As referenced in this pleading, Mora attached Exhibit “A,” his son's original petition in Juan Mora v. Odebrecht Construction, Inc., Zachry Construction Corp., Zachry Industrial, Inc., David Defriese, individually and as agent for Zachry Construction Corp. and Zachry Industrial Inc., and Zachry-Odebrecht Parkway Builders, filed in trial court cause number C-3329-16-I in the 398th District Court of Hidalgo County, to his first amended petition.

After receiving additional briefing from the parties, the trial court denied Odebrecht's motion to dismiss. This original proceeding ensued. Odebrecht raises one issue through which it contends that Mora's claim that he was wrongfully terminated is a baseless cause of action under Texas Labor Code Chapter 451 because Mora failed to allege any facts to show that he “testified” or was “about to testify” in a workers' compensation proceeding. This Court requested and received a response to the petition from Mora and further received a reply to Mora's response from Odebrecht.

II.MANDAMUS

“Mandamus relief is proper to correct a clear abuse of discretion when there is no adequate remedy by appeal.” In re Frank Motor Co., 361 S.W.3d 628, 630 (Tex. 2012) (orig. proceeding); see In re Olshan Found. Repair Co., 328 S.W.3d 883, 887 (Tex. 2010) (orig. proceeding); In re Prudential Ins. Co. of Am., 148 S.W.3d 124, 135–36 (Tex. 2004) (orig. proceeding); Walker v. Packer, 827 S.W.2d 833, 839 (Tex. 1992) (orig. proceeding). A trial court abuses its discretion if it reaches a decision so arbitrary and unreasonable that it amounts to a clear and prejudicial error of law or if it clearly fails to correctly analyze or apply the law. In re Olshan Found. Repair Co., 328 S.W.3d at 888; Walker, 827 S.W.2d at 840. Mandamus will not issue “when the law provides another plain, adequate, and complete remedy.” In re Tex. Dep't of Family & Protective Servs., 210 S.W.3d 609, 613 (Tex. 2006) (orig. proceeding) (quoting In re Prudential, 148 S.W.3d at 135–36).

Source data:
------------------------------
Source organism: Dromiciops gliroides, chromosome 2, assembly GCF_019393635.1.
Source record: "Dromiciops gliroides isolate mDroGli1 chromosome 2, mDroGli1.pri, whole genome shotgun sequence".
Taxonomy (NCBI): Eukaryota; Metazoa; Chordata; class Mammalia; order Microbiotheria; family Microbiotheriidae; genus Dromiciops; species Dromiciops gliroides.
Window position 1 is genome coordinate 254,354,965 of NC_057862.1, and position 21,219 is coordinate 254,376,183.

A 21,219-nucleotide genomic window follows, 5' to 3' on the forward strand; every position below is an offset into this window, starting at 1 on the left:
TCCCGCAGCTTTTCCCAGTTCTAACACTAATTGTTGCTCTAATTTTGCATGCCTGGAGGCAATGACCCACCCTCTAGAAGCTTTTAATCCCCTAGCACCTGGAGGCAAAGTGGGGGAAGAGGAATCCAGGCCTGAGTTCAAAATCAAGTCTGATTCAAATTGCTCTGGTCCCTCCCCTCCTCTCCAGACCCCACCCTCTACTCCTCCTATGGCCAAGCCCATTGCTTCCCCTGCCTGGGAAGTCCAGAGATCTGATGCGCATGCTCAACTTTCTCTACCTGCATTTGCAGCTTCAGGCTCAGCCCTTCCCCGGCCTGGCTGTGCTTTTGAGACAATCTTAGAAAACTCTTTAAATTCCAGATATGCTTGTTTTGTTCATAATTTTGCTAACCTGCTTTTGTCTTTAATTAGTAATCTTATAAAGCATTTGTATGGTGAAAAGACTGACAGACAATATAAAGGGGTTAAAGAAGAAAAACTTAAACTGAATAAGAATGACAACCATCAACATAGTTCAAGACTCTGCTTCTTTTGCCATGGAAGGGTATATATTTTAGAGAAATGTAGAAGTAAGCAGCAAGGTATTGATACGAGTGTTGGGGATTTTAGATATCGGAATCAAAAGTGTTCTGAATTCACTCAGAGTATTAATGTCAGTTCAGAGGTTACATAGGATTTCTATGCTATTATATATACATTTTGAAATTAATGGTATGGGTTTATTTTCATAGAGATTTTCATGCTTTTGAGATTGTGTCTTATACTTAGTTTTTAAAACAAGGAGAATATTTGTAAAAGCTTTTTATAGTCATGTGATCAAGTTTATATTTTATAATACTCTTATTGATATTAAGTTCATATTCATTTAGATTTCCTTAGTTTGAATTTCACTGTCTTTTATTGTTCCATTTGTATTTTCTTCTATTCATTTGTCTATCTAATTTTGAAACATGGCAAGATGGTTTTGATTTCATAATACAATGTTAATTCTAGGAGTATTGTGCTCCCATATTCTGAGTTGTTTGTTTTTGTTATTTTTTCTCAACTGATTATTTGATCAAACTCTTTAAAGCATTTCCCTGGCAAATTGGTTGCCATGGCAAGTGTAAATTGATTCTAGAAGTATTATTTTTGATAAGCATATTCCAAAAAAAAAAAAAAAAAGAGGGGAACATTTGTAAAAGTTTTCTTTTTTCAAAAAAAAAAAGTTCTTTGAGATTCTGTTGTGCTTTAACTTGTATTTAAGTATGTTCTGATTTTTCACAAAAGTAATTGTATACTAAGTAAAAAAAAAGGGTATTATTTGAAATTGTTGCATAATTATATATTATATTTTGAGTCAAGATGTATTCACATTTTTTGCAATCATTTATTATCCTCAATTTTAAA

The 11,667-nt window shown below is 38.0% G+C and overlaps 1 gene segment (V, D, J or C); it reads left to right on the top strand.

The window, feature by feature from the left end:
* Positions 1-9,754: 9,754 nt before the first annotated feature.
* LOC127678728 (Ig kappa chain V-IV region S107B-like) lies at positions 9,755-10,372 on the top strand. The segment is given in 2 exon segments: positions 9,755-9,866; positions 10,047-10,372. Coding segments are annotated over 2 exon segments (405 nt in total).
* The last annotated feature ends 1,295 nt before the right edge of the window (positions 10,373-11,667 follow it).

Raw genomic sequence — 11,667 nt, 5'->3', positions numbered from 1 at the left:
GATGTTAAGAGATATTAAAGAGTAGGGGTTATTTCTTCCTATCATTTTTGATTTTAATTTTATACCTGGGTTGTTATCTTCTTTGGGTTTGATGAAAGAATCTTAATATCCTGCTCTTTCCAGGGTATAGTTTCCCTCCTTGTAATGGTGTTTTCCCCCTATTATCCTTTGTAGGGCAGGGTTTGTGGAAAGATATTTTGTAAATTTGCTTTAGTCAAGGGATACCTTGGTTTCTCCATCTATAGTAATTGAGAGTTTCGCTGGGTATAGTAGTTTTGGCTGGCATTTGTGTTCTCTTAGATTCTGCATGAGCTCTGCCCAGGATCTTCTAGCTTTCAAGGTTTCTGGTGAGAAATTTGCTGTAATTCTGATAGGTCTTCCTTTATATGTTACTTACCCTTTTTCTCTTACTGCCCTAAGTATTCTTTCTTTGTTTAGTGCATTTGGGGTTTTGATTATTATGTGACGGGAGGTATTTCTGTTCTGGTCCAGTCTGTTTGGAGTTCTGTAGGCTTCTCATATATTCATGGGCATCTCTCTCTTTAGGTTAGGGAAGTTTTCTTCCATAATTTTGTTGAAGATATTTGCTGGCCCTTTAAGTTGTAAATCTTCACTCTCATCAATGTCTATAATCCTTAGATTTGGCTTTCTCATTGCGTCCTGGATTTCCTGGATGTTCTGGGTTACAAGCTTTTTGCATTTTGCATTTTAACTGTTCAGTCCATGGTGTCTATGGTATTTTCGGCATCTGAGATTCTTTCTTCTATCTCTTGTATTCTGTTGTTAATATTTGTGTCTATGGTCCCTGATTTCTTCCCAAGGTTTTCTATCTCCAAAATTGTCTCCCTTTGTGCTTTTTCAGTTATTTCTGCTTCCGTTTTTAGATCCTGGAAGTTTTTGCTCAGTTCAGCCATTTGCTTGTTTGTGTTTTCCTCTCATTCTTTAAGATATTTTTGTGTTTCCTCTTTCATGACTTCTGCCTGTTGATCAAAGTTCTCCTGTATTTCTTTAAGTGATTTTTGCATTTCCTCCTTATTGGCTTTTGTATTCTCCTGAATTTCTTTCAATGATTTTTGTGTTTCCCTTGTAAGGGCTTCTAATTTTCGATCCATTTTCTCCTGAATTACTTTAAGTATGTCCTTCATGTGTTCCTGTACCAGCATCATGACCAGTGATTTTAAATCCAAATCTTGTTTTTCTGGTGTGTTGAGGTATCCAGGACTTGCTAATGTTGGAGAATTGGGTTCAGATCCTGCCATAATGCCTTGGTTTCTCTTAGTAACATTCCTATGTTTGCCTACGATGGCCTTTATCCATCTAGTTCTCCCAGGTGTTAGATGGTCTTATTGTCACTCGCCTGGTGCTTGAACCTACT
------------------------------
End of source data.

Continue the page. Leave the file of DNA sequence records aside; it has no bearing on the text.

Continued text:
Mandamus is available to review a trial court's denial of a motion to dismiss under Texas Rule of Civil Procedure 91a. In re Essex Ins. Co., 450 S.W.3d 524, 528 (Tex. 2014) (orig. proceeding) (per curiam); In re Butt, 495 S.W.3d 455, 460 (Tex. App.—Corpus Christi 2016, orig. proceeding). In laying the groundwork for a rule mandating the early dismissal of baseless causes of action, the Legislature has effectively already balanced most of the relevant costs and benefits of an appellate remedy, and mandamus review of orders denying Rule 91a motions comports with the Legislature's requirement for an early and speedy resolution of baseless claims. In re Butt, 495 S.W.3d at 460.

III. BASELESS CAUSES OF ACTION

In 2013, the Texas Supreme Court adopted Texas Rule of Civil Procedure 91a,3 which governs the dismissal of baseless causes of action and which provides in pertinent part:

[A] party may move to dismiss a cause of action on the grounds that it has no basis in law or fact. A cause of action has no basis in the law if the allegations, taken as true, together with inferences reasonably drawn from them, do not entitle the claimant to the relief sought. A cause of action has no basis in fact if no reasonable person could believe the facts pleaded.